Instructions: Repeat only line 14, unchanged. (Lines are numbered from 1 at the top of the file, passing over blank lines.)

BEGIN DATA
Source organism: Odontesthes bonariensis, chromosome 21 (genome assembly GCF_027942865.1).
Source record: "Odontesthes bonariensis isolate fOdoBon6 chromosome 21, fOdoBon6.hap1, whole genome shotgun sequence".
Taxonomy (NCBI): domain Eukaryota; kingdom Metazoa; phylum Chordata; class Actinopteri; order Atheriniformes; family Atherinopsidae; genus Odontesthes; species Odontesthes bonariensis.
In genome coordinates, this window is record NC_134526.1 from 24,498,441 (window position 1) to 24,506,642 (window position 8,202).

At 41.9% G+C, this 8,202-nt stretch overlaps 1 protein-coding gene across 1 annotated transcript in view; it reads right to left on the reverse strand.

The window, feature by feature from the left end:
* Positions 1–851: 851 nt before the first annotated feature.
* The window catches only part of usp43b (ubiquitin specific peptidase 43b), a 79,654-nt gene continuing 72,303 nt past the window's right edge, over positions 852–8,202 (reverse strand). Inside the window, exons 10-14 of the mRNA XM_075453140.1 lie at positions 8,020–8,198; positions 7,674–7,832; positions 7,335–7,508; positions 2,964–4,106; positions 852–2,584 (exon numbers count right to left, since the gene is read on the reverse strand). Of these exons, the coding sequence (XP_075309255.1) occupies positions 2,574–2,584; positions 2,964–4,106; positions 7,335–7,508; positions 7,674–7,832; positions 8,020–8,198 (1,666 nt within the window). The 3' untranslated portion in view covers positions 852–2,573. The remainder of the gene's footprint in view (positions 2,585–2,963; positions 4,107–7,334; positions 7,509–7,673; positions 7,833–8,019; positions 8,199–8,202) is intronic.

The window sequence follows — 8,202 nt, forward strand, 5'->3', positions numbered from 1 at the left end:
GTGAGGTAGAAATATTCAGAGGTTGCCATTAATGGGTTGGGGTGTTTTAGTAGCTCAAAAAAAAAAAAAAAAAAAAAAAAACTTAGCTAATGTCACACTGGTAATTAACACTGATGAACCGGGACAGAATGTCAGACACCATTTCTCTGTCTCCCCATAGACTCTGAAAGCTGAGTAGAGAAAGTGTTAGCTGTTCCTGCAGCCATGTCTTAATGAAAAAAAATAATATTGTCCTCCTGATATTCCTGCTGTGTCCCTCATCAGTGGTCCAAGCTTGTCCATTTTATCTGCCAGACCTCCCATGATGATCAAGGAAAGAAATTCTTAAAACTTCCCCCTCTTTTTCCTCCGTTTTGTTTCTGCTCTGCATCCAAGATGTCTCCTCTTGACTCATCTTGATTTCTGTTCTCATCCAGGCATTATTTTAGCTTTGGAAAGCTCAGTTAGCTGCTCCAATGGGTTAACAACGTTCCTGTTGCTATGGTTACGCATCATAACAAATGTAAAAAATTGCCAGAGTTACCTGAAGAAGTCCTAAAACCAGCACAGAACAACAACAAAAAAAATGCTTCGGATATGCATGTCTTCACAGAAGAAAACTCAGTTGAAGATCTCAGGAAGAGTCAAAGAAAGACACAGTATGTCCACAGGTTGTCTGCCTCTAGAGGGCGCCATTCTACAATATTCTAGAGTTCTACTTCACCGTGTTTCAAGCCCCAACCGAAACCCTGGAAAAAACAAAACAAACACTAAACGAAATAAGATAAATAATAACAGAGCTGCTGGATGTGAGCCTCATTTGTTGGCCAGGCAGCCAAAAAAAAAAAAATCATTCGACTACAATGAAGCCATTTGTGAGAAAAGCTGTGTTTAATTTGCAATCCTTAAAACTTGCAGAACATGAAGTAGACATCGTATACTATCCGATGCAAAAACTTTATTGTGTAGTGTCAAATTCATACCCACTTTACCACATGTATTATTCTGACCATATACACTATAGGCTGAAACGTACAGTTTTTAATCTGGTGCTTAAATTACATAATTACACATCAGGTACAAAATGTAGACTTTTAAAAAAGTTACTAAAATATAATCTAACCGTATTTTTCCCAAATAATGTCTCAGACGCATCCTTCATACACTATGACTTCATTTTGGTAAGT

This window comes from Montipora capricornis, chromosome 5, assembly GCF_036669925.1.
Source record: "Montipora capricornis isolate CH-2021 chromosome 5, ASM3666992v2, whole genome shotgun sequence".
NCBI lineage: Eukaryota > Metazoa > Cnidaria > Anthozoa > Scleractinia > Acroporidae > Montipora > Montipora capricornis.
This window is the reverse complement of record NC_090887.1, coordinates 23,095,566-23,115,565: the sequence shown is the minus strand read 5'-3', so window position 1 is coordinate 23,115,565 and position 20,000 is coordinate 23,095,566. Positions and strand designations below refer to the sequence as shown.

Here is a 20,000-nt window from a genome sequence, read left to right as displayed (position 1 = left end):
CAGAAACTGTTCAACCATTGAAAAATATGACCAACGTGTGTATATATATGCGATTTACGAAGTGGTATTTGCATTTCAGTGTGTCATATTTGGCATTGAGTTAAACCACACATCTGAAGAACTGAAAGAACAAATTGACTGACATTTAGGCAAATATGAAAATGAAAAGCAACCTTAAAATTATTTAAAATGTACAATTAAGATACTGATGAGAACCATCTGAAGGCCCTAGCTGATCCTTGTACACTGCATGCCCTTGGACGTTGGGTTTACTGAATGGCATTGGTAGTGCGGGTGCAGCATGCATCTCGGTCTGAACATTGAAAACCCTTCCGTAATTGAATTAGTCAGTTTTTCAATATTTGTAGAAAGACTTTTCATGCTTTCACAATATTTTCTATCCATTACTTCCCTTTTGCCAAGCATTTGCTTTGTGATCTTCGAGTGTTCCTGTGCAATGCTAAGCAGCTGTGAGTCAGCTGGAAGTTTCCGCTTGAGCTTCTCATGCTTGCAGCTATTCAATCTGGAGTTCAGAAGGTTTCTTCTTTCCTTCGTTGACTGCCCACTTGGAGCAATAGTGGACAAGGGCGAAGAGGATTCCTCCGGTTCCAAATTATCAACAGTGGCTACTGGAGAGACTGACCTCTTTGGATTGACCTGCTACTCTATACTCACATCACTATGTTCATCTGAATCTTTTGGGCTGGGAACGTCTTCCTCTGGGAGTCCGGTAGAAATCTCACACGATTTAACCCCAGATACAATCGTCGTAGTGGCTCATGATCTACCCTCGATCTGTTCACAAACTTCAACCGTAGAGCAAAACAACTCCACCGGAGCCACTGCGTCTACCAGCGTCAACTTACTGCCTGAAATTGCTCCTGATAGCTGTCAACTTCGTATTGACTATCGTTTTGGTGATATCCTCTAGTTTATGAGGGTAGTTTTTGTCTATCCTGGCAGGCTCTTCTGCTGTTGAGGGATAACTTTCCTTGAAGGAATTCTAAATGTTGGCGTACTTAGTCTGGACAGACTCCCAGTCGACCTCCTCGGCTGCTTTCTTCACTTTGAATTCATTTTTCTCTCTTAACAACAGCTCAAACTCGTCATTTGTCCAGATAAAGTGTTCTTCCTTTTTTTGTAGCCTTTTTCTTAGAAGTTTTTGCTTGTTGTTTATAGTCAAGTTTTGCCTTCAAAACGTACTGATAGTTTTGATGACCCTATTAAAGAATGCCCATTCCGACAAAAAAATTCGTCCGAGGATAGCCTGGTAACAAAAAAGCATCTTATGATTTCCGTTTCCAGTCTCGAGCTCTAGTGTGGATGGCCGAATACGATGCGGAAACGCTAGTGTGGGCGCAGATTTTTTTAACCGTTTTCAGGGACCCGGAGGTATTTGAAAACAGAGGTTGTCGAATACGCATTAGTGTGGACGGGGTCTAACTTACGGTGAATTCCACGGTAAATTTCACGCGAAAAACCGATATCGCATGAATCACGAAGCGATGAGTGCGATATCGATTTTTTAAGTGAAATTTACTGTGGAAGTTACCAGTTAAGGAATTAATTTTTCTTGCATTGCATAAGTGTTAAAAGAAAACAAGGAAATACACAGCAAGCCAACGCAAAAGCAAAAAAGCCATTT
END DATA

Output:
This window is the reverse complement of record NC_090887.1, coordinates 23,095,566-23,115,565: the sequence shown is the minus strand read 5'-3', so window position 1 is coordinate 23,115,565 and position 20,000 is coordinate 23,095,566. Positions and strand designations below refer to the sequence as shown.